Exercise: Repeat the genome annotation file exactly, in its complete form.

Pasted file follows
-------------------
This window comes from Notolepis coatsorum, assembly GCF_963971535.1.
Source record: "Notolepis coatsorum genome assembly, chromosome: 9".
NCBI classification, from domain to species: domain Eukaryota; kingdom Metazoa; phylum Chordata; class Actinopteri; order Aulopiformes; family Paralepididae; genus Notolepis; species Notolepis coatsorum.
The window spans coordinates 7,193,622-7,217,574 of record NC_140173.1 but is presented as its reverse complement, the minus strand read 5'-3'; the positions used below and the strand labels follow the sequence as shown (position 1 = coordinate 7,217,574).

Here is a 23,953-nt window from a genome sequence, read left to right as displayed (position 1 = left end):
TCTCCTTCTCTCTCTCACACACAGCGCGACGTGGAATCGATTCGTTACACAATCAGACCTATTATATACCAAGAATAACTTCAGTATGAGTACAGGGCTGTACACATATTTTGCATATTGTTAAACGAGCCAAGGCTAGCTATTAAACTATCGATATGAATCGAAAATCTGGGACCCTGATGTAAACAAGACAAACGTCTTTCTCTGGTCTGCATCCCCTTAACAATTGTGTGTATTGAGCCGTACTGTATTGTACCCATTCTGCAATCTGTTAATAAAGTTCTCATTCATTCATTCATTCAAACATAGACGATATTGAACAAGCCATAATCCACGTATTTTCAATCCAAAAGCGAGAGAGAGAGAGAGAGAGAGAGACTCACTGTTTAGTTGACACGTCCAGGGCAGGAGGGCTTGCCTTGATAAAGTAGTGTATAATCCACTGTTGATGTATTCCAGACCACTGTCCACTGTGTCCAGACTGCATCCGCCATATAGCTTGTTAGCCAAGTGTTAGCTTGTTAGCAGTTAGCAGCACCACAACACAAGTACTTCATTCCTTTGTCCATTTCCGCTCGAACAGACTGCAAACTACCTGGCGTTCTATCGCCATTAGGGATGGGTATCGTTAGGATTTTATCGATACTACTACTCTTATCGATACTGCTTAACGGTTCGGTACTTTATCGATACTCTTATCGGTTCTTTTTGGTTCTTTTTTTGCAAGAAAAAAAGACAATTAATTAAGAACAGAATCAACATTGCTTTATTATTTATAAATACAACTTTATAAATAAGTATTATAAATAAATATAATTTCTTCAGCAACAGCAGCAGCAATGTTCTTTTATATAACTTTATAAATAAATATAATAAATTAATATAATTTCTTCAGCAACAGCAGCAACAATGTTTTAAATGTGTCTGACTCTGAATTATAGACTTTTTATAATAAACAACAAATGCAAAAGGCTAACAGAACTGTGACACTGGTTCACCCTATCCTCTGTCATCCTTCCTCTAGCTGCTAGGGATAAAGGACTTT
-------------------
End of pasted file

This window comes from Notolepis coatsorum, assembly GCF_963971535.1.
Source record: "Notolepis coatsorum genome assembly, chromosome: 9".
NCBI classification, from domain to species: domain Eukaryota; kingdom Metazoa; phylum Chordata; class Actinopteri; order Aulopiformes; family Paralepididae; genus Notolepis; species Notolepis coatsorum.
The window spans coordinates 7,193,622-7,217,574 of record NC_140173.1 but is presented as its reverse complement, the minus strand read 5'-3'; the positions used below and the strand labels follow the sequence as shown (position 1 = coordinate 7,217,574).

Here is a 23,953-nt window from a genome sequence, read left to right as displayed (position 1 = left end):
TCTCCTTCTCTCTCTCACACACAGCGCGACGTGGAATCGATTCGTTACACAATCAGACCTATTATATACCAAGAATAACTTCAGTATGAGTACAGGGCTGTACACATATTTTGCATATTGTTAAACGAGCCAAGGCTAGCTATTAAACTATCGATATGAATCGAAAATCTGGGACCCTGATGTAAACAAGACAAACGTCTTTCTCTGGTCTGCATCCCCTTAACAATTGTGTGTATTGAGCCGTACTGTATTGTACCCATTCTGCAATCTGTTAATAAAGTTCTCATTCATTCATTCATTCAAACATAGACGATATTGAACAAGCCATAATCCACGTATTTTCAATCCAAAAGCGAGAGAGAGAGAGAGAGAGAGAGACTCACTGTTTAGTTGACACGTCCAGGGCAGGAGGGCTTGCCTTGATAAAGTAGTGTATAATCCACTGTTGATGTATTCCAGACCACTGTCCACTGTGTCCAGACTGCATCCGCCATATAGCTTGTTAGCCAAGTGTTAGCTTGTTAGCAGTTAGCAGCACCACAACACAAGTACTTCATTCCTTTGTCCATTTCCGCTCGAACAGACTGCAAACTACCTGGCGTTCTATCGCCATTAGGGATGGGTATCGTTAGGATTTTATCGATACTACTACTCTTATCGATACTGCTTAACGGTTCGGTACTTTATCGATACTCTTATCGGTTCTTTTTGGTTCTTTTTTTGCAAGAAAAAAAGACAATTAATTAAGAACAGAATCAACATTGCTTTATTATTTATAAATACAACTTTATAAATAAGTATTATAAATAAATATAATTTCTTCAGCAACAGCAGCAGCAATGTTCTTTTATATAACTTTATAAATAAATATAATAAATTAATATAATTTCTTCAGCAACAGCAGCAACAATGTTTTAAATGTGTCTGACTCTGAATTATAGACTTTTTATAATAAACAACAAATGCAAAAGGCTAACAGAACTGTGACACTGGTTCACCCTATCCTCTGTCATCCTTCCTCTAGCTGCTAGGGATAAAGGACTTT